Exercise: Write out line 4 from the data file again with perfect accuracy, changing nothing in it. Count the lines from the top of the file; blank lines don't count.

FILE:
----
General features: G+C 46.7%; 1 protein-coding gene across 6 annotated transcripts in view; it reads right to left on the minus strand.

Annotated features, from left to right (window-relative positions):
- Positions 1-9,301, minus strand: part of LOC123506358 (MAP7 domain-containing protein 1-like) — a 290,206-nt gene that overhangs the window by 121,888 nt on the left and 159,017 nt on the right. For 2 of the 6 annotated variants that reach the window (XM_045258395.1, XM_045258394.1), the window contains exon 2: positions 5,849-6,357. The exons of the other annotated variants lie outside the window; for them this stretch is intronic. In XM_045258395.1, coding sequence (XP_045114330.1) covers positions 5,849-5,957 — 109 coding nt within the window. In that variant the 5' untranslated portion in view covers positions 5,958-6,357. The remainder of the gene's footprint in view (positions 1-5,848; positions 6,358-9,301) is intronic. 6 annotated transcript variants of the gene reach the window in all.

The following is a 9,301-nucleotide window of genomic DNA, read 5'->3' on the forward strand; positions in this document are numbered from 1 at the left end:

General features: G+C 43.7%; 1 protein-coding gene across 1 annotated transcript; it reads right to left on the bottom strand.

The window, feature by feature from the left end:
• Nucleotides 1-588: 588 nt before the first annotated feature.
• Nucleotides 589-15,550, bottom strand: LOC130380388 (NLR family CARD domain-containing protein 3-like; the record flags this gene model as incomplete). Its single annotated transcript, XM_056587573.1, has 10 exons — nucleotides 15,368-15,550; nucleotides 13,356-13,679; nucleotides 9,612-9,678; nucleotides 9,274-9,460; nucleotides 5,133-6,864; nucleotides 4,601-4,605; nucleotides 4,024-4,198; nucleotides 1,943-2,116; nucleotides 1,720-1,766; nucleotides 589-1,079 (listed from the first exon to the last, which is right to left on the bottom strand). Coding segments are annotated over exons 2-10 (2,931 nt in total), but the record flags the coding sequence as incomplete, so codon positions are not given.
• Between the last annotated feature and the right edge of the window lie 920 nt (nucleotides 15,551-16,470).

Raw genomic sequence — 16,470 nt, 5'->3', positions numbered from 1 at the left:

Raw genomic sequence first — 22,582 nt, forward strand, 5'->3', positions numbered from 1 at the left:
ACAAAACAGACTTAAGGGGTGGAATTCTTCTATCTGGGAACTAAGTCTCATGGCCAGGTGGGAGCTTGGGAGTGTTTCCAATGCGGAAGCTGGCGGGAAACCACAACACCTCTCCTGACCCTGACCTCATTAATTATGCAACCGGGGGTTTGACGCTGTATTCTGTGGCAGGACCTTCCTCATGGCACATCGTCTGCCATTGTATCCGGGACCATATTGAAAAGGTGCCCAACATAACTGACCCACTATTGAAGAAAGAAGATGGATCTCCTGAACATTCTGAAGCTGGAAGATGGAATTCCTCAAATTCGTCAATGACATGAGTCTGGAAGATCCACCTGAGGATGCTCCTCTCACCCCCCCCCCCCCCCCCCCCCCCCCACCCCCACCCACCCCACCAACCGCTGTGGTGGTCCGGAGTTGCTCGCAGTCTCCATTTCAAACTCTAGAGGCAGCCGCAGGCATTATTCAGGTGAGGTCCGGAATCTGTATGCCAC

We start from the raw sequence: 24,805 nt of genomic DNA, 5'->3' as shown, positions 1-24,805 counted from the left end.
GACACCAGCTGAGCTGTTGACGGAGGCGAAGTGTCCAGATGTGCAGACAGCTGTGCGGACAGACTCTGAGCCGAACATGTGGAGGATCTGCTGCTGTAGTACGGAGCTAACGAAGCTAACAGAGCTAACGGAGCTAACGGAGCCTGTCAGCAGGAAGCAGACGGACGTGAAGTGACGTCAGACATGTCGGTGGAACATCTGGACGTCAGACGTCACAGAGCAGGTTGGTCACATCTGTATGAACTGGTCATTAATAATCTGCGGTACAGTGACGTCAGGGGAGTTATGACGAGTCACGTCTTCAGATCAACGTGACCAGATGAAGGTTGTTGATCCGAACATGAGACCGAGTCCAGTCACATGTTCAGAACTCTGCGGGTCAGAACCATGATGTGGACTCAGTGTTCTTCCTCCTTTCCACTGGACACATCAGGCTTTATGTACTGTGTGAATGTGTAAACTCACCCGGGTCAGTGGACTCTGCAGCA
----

The following is a 9,301-nucleotide window of genomic DNA, read 5'->3' on the forward strand; positions in this document are numbered from 1 at the left end: